Online gambling bill introduced in Mississippi

Online gambling bill introduced in Mississippi

Mississippi may not have as many casinos as Nevada, but it is following in the Silver State's footsteps when it comes to online gambling. Mississippi is the latest of a number of states to propose online gambling legislation. PokerNews reports that New Jersey, Connecticut, Iowa, Hawaii, California, North Dakota and Florida are all looking to follow Nevada's example. Washington, D.C. passed a bill to legalize online gambling last year, but earlier this month the legislation was repealed.

According to, there are only 30 casinos licensed in the state, with about 160 poker tables between them, and they bring in an annual revenue of about $2 billion. Legalizing and regulating online gambling could increase the money coming into the state and give land-based casinos the opportunity to compete in the online gaming market.

The Mississippi Lawful Intent Gaming Act of 2012, filed by Rep. Bobby Moak, seeks to regulate online slots, poker and other internet-based casino games to protect the state's citizens and the handful of casinos legally operating within the state.

"The Legislature finds that since the development of the internet, millions of people have chosen to engage in online gaming through illegal off-shore operators, and such unlawful gambling is conducted without oversight, regulation or enforcement, all of which raises significant concerns for the protection of our citizens," the bill states. "Without the regulation of online gambling, the public's trust and confidence in legal gaming is impacted."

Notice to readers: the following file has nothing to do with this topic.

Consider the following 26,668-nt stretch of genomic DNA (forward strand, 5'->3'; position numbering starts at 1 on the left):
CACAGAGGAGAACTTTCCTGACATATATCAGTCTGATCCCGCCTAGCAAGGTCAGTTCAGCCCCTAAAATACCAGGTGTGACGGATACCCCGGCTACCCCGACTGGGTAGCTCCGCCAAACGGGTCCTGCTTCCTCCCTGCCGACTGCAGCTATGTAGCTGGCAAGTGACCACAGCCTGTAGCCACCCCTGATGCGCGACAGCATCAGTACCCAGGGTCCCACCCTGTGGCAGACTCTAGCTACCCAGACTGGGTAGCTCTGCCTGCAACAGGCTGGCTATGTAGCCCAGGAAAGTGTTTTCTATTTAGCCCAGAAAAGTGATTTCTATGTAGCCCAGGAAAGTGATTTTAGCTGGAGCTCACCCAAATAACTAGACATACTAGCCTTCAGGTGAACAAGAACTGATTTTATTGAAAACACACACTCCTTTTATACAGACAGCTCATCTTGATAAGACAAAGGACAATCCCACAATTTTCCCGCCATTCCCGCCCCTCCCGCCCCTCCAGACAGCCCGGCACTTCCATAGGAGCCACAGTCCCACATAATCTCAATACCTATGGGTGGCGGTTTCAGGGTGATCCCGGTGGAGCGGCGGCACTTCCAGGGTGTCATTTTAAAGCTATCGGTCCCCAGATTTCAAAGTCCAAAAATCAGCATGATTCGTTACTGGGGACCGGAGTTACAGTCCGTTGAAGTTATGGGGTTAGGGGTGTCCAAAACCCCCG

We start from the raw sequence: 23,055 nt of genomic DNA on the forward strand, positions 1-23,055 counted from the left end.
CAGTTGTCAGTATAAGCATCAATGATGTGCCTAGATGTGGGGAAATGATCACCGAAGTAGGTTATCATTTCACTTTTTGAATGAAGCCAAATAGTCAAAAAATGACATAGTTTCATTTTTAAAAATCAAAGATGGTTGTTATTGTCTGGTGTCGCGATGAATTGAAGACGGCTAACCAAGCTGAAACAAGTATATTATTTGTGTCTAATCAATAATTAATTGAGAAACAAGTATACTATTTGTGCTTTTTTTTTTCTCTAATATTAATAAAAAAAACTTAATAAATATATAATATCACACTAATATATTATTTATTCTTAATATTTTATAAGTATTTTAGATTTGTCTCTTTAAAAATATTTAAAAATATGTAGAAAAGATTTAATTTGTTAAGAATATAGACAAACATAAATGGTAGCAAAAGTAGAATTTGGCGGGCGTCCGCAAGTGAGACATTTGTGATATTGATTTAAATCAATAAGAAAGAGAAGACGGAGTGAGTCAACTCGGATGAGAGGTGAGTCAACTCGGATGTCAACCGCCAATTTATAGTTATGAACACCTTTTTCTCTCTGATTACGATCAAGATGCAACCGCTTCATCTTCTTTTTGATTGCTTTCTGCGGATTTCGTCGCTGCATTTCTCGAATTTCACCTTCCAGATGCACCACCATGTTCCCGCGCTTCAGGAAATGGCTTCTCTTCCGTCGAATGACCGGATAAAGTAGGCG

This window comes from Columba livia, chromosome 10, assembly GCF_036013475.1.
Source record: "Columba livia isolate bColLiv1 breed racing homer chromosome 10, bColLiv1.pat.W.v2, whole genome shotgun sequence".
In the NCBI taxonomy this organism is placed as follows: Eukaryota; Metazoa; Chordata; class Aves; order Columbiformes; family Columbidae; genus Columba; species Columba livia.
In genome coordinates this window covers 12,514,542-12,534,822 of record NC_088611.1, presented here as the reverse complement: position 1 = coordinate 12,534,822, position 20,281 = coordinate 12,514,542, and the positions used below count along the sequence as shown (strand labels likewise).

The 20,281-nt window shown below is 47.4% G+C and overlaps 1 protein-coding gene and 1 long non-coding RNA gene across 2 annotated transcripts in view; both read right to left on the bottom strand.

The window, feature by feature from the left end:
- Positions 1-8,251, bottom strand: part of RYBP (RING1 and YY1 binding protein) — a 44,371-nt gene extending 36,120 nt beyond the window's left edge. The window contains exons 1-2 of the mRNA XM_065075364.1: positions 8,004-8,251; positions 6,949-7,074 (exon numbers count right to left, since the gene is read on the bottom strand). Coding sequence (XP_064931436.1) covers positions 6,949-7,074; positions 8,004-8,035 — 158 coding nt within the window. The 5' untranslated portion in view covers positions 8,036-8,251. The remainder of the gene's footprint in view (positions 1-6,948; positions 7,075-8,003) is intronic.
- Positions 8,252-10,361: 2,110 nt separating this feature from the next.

The bill calls for all online gaming equipment to first be approved by the Mississippi Gaming Commission, and anyone who knowingly violates the regulations will be subjected to fines between $50,000 and $200,000. Poker News reports that the legislation includes a provision where all applications for licensing will require a non-refundable deposit of $100,000. The bill is still very new and the details may change before it comes to a vote. There will also be restrictions placed on casino employees that will ban them from playing slots and other poker games on the websites of the companies they work for. The state will also be able to seize the funds of any account that is inactive for one year.

Do you think these provisions are appropriate to regulate online gaming? Would they be effective if put into practice?

Published on 24 February 2012